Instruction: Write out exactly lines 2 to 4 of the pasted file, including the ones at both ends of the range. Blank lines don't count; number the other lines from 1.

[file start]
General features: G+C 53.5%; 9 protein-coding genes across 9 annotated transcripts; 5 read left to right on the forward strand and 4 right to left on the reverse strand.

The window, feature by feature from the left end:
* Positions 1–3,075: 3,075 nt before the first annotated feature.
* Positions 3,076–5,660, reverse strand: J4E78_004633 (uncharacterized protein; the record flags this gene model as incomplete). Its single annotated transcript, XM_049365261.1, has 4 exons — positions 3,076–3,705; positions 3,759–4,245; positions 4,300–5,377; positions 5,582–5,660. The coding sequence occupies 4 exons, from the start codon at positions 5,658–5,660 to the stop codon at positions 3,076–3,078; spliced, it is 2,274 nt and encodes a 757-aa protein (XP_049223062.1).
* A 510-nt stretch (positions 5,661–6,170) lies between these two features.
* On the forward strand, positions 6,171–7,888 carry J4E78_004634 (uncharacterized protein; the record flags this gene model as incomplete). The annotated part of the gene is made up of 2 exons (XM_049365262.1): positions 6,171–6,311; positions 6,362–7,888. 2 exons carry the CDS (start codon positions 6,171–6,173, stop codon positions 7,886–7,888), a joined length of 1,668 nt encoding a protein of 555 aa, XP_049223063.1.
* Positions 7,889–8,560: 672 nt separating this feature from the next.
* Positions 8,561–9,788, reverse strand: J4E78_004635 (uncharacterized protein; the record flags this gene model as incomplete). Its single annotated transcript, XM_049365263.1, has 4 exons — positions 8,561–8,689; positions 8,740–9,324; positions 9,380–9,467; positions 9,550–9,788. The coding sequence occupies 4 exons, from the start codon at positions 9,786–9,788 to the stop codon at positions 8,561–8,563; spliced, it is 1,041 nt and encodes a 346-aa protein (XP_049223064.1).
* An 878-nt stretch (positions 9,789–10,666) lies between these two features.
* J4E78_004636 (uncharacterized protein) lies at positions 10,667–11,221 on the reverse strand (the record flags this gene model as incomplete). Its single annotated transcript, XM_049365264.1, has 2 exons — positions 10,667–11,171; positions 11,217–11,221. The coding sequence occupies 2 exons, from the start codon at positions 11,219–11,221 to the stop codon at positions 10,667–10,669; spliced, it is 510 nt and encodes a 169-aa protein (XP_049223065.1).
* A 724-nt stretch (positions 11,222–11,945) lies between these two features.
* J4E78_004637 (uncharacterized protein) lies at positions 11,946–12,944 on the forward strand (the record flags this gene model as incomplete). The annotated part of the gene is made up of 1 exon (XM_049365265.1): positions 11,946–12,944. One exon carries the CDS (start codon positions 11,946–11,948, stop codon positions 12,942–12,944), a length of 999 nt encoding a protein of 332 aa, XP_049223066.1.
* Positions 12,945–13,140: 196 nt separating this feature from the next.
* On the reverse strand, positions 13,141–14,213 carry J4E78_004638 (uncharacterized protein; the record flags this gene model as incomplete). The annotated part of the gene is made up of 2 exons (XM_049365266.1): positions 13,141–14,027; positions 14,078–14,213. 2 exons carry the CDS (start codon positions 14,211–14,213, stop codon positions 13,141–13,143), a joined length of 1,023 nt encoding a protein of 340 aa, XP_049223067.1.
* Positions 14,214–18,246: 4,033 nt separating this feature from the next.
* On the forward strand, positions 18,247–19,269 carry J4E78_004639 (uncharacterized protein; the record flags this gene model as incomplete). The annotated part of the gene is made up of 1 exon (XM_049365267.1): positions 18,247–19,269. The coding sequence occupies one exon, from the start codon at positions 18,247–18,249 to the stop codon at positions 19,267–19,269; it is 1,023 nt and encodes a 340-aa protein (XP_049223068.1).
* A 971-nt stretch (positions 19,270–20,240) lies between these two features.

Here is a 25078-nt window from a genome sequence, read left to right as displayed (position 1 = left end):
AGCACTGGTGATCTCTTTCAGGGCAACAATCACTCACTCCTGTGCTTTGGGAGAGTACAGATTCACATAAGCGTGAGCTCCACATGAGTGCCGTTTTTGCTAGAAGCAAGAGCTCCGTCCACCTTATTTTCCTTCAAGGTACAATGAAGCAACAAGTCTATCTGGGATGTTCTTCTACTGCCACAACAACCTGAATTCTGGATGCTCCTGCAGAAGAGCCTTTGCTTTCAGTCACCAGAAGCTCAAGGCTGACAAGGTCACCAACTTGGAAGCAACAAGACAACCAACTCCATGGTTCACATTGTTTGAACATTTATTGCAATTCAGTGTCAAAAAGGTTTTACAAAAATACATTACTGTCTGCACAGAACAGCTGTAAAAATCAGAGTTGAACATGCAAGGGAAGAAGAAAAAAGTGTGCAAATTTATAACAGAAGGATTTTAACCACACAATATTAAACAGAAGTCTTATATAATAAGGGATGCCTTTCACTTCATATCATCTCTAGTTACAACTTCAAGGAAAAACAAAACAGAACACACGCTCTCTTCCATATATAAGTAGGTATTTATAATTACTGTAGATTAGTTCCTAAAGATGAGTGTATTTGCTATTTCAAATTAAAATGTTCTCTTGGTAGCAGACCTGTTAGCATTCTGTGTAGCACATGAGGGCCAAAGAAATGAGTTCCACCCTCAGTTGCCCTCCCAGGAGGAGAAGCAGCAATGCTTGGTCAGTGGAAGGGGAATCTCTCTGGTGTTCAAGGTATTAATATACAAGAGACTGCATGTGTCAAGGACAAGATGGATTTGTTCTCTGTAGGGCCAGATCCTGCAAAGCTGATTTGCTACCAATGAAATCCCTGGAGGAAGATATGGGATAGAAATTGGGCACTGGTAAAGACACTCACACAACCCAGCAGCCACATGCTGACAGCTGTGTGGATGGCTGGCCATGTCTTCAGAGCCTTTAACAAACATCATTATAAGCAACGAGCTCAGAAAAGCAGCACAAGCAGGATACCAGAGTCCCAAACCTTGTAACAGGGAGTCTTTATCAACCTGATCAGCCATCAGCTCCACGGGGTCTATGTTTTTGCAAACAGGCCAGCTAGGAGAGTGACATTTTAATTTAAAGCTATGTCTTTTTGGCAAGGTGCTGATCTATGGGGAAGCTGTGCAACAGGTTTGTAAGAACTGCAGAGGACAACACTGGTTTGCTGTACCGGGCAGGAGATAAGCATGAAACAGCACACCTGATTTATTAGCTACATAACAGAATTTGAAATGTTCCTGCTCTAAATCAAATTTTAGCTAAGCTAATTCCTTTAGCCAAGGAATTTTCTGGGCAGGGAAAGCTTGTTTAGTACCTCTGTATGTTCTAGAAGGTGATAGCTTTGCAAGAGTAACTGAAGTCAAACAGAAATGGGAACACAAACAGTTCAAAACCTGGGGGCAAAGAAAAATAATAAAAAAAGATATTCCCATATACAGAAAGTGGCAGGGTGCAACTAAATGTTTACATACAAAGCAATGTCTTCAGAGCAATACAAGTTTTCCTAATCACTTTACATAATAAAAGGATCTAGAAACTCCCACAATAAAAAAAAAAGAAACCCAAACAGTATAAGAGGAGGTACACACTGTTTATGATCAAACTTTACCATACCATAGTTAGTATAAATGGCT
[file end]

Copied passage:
The window, feature by feature from the left end:
* Positions 1–3,075: 3,075 nt before the first annotated feature.
* Positions 3,076–5,660, reverse strand: J4E78_004633 (uncharacterized protein; the record flags this gene model as incomplete). Its single annotated transcript, XM_049365261.1, has 4 exons — positions 3,076–3,705; positions 3,759–4,245; positions 4,300–5,377; positions 5,582–5,660. The coding sequence occupies 4 exons, from the start codon at positions 5,658–5,660 to the stop codon at positions 3,076–3,078; spliced, it is 2,274 nt and encodes a 757-aa protein (XP_049223062.1).